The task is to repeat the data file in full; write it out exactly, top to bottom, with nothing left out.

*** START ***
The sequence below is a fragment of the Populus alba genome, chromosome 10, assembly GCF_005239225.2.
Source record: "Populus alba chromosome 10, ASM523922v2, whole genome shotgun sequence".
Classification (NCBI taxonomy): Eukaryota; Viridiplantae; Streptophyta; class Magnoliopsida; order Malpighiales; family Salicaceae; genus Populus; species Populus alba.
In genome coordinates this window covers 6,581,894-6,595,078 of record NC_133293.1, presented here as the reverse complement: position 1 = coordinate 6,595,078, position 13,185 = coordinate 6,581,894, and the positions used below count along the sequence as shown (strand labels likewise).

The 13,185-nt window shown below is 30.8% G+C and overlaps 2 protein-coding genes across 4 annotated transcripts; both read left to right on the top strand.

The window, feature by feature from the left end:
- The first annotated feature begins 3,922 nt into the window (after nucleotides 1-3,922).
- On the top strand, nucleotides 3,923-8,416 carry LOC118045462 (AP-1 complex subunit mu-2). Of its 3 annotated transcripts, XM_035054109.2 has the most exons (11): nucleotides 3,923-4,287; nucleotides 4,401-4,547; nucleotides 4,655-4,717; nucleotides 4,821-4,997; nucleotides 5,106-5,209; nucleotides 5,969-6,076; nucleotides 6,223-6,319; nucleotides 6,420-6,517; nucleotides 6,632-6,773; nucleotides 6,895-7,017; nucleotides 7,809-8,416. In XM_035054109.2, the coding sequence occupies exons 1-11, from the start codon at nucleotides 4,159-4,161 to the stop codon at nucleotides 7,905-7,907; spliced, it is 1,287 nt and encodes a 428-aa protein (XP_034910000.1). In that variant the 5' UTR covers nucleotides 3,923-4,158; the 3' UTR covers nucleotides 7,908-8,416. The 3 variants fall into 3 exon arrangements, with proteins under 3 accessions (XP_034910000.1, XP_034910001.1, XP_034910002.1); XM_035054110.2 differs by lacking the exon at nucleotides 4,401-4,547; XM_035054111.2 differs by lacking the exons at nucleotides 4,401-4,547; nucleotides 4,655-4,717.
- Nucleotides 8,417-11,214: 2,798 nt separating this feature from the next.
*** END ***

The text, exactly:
The sequence below is a fragment of the Populus alba genome, chromosome 10, assembly GCF_005239225.2.
Source record: "Populus alba chromosome 10, ASM523922v2, whole genome shotgun sequence".
Classification (NCBI taxonomy): Eukaryota; Viridiplantae; Streptophyta; class Magnoliopsida; order Malpighiales; family Salicaceae; genus Populus; species Populus alba.
In genome coordinates this window covers 6,581,894-6,595,078 of record NC_133293.1, presented here as the reverse complement: position 1 = coordinate 6,595,078, position 13,185 = coordinate 6,581,894, and the positions used below count along the sequence as shown (strand labels likewise).

The 13,185-nt window shown below is 30.8% G+C and overlaps 2 protein-coding genes across 4 annotated transcripts; both read left to right on the top strand.

The window, feature by feature from the left end:
- The first annotated feature begins 3,922 nt into the window (after nucleotides 1-3,922).
- On the top strand, nucleotides 3,923-8,416 carry LOC118045462 (AP-1 complex subunit mu-2). Of its 3 annotated transcripts, XM_035054109.2 has the most exons (11): nucleotides 3,923-4,287; nucleotides 4,401-4,547; nucleotides 4,655-4,717; nucleotides 4,821-4,997; nucleotides 5,106-5,209; nucleotides 5,969-6,076; nucleotides 6,223-6,319; nucleotides 6,420-6,517; nucleotides 6,632-6,773; nucleotides 6,895-7,017; nucleotides 7,809-8,416. In XM_035054109.2, the coding sequence occupies exons 1-11, from the start codon at nucleotides 4,159-4,161 to the stop codon at nucleotides 7,905-7,907; spliced, it is 1,287 nt and encodes a 428-aa protein (XP_034910000.1). In that variant the 5' UTR covers nucleotides 3,923-4,158; the 3' UTR covers nucleotides 7,908-8,416. The 3 variants fall into 3 exon arrangements, with proteins under 3 accessions (XP_034910000.1, XP_034910001.1, XP_034910002.1); XM_035054110.2 differs by lacking the exon at nucleotides 4,401-4,547; XM_035054111.2 differs by lacking the exons at nucleotides 4,401-4,547; nucleotides 4,655-4,717.
- Nucleotides 8,417-11,214: 2,798 nt separating this feature from the next.